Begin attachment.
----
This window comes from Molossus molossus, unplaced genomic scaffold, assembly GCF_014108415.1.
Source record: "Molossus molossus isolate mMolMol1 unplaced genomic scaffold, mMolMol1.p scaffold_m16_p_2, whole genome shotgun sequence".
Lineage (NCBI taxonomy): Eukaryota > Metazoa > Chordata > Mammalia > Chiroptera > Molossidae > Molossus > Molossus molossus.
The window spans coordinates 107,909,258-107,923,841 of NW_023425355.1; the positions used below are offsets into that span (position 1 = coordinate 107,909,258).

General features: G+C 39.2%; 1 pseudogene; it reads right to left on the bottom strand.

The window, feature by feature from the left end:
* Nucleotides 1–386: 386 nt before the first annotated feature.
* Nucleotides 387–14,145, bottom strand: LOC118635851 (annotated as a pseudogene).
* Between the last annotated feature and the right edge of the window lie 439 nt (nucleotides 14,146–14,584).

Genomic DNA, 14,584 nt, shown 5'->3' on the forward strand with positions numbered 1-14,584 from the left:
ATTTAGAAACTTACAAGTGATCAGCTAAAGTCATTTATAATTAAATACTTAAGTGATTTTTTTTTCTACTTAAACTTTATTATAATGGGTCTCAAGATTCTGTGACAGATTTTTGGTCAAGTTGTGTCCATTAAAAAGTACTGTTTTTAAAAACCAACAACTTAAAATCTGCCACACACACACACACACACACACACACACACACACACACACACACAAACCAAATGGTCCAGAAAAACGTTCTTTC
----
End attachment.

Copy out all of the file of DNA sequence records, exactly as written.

This window comes from Molossus molossus, unplaced genomic scaffold, assembly GCF_014108415.1.
Source record: "Molossus molossus isolate mMolMol1 unplaced genomic scaffold, mMolMol1.p scaffold_m16_p_2, whole genome shotgun sequence".
Lineage (NCBI taxonomy): Eukaryota > Metazoa > Chordata > Mammalia > Chiroptera > Molossidae > Molossus > Molossus molossus.
The window spans coordinates 107,909,258-107,923,841 of NW_023425355.1; the positions used below are offsets into that span (position 1 = coordinate 107,909,258).

General features: G+C 39.2%; 1 pseudogene; it reads right to left on the bottom strand.

The window, feature by feature from the left end:
* Nucleotides 1–386: 386 nt before the first annotated feature.
* Nucleotides 387–14,145, bottom strand: LOC118635851 (annotated as a pseudogene).
* Between the last annotated feature and the right edge of the window lie 439 nt (nucleotides 14,146–14,584).

Genomic DNA, 14,584 nt, shown 5'->3' on the forward strand with positions numbered 1-14,584 from the left:
ATTTAGAAACTTACAAGTGATCAGCTAAAGTCATTTATAATTAAATACTTAAGTGATTTTTTTTTCTACTTAAACTTTATTATAATGGGTCTCAAGATTCTGTGACAGATTTTTGGTCAAGTTGTGTCCATTAAAAAGTACTGTTTTTAAAAACCAACAACTTAAAATCTGCCACACACACACACACACACACACACACACACACACACACACACACAAACCAAATGGTCCAGAAAAACGTTCTTTC